In the run-up to the Republican National Convention last month, Donald Trump envisioned an all-star lineup, featuring "A-List celebrities" and athletic "champions," all of whom would be eager to celebrate the GOP candidate's nomination.
That didn't work out too well. Scott Baio and some underwear model whose name I've forgotten delivered convention speeches, prompting more ridicule than acclaim, but A-listers were nowhere to be found.
Soon after, reflecting on the underwhelming lineup in Cleveland, Trump delivered one of the year's most unintentionally hilarious lines: "I wasn't looking for star power [at the convention]; I was looking for policy." No, seriously, that's what he said.
A month later, the Republican evidently still has celebrities on his mind.
Donald Trump apparently does not think Justin Timberlake is bringing sexy back.Speaking at a rally in Tampa on Wednesday, Trump offered his take on Hillary Clinton's supporters: "The only people enthusiastic about her campaign are Hollywood celebrities, in many cases celebrities that aren't very hot anymore."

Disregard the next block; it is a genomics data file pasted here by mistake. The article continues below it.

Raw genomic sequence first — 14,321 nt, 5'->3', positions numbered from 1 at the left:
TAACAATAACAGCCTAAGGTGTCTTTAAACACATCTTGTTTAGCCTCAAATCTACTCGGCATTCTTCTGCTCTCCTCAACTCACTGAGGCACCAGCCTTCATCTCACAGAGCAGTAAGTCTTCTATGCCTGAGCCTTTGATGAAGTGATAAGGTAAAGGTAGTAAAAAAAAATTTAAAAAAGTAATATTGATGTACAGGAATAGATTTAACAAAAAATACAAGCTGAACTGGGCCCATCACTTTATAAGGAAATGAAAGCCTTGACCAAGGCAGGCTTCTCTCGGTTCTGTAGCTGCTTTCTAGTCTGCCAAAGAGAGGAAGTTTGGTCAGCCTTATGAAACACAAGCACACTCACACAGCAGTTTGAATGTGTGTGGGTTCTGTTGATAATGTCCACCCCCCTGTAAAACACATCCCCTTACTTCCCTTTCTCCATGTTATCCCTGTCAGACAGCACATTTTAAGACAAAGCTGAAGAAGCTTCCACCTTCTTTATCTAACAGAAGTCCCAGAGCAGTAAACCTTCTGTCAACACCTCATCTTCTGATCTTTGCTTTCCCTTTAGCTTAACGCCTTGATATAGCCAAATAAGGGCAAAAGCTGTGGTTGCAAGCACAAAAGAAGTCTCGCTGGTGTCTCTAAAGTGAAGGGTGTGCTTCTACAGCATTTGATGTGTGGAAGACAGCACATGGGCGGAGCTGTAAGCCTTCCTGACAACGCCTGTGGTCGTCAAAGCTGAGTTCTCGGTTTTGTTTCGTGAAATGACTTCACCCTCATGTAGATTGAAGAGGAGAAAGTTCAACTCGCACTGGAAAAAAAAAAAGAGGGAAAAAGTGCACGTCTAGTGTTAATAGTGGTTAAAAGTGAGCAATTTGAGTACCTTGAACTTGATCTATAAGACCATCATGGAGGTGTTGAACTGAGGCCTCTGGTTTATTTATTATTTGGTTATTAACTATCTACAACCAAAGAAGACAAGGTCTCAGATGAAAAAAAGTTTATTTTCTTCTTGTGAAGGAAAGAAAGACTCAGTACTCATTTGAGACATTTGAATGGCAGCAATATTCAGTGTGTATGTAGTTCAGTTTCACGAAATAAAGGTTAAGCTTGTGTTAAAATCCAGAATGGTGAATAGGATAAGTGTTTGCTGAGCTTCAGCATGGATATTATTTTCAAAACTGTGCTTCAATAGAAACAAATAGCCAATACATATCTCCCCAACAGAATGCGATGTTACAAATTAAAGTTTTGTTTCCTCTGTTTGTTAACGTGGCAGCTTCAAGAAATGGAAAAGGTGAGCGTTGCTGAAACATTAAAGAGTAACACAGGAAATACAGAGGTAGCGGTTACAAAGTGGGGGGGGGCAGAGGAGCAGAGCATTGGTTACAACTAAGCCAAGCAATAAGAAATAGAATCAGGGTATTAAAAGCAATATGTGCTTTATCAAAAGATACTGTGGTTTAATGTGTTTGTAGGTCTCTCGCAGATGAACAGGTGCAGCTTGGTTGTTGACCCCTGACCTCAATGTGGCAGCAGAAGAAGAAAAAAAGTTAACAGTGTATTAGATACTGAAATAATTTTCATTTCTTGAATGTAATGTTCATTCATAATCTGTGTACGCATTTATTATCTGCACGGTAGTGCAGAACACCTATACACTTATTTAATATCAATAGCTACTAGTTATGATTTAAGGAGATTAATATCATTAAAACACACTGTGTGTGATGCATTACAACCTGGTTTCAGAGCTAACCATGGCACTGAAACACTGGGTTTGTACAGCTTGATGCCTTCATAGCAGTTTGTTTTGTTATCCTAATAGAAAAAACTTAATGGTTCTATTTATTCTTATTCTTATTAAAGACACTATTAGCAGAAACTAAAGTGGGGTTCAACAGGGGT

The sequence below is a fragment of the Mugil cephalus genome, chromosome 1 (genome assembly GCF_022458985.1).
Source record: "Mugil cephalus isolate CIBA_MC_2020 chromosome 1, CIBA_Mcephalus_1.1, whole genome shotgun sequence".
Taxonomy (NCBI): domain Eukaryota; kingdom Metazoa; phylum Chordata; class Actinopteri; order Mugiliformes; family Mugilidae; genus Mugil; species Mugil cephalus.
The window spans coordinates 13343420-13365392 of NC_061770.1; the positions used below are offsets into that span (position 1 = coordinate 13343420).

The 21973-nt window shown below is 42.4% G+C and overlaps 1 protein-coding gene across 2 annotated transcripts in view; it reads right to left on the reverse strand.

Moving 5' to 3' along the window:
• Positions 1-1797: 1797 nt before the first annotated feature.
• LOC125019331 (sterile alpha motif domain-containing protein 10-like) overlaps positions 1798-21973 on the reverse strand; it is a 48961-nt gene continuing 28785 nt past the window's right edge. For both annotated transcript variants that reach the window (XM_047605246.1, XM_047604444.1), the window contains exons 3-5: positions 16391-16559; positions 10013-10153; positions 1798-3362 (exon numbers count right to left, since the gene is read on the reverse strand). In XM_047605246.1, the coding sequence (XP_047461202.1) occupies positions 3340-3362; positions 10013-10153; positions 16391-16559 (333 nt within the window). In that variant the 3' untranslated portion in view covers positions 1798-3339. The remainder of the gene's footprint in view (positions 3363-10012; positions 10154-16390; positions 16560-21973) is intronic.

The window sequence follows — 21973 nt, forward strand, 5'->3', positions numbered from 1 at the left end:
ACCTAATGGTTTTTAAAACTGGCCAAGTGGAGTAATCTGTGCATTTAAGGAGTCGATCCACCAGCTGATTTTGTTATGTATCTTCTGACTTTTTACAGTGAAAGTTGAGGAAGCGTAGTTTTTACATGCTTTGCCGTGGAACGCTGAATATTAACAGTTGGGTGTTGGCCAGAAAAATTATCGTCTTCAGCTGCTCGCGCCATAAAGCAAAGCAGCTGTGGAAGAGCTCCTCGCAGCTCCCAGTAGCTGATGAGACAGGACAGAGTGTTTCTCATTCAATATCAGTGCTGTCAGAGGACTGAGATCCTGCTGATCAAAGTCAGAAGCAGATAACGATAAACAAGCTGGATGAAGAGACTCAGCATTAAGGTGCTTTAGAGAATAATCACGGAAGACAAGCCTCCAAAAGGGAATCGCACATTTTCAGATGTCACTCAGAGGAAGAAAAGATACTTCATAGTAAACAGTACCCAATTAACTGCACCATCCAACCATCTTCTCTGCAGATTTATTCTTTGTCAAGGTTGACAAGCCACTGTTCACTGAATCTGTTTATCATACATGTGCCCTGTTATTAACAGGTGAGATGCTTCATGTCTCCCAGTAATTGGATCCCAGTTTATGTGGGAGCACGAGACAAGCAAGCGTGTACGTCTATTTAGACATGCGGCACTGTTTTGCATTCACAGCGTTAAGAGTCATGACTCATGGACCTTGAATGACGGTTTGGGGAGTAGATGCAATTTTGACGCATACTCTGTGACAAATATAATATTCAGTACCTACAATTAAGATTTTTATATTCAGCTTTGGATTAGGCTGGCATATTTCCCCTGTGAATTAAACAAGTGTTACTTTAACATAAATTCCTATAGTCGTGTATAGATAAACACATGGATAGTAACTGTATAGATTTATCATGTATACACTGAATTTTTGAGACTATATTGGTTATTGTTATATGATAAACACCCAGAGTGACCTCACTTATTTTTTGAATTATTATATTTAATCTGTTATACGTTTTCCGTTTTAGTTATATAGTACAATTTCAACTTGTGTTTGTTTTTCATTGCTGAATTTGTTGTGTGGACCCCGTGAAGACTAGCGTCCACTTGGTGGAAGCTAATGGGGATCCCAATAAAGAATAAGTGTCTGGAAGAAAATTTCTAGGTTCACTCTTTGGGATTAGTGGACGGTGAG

Is this really the fight Trump wants to pick? The "hotness" of Clinton's celebrity backers?
I'll concede that I don't keep up much on pop culture, but TPM's report on this noted, "Among the not 'very hot' celebrities supporting Clinton are Beyonce, Leonardo DiCaprio, Matt Damon, Julianne Moore, Kerry Washington and George Clooney."
USA Today, which noted that Justin Timberlake and Jessica Biel hosted a fundraiser for Clinton yesterday, added that Clinton's nominating convention also "featured appearances by Meryl Streep, Katy Perry, Paul Simon, Lena Dunham and Tony Goldwyn, among others."
OK, but can any of these folks match Jon Voight's and James Woods' cultural footprint?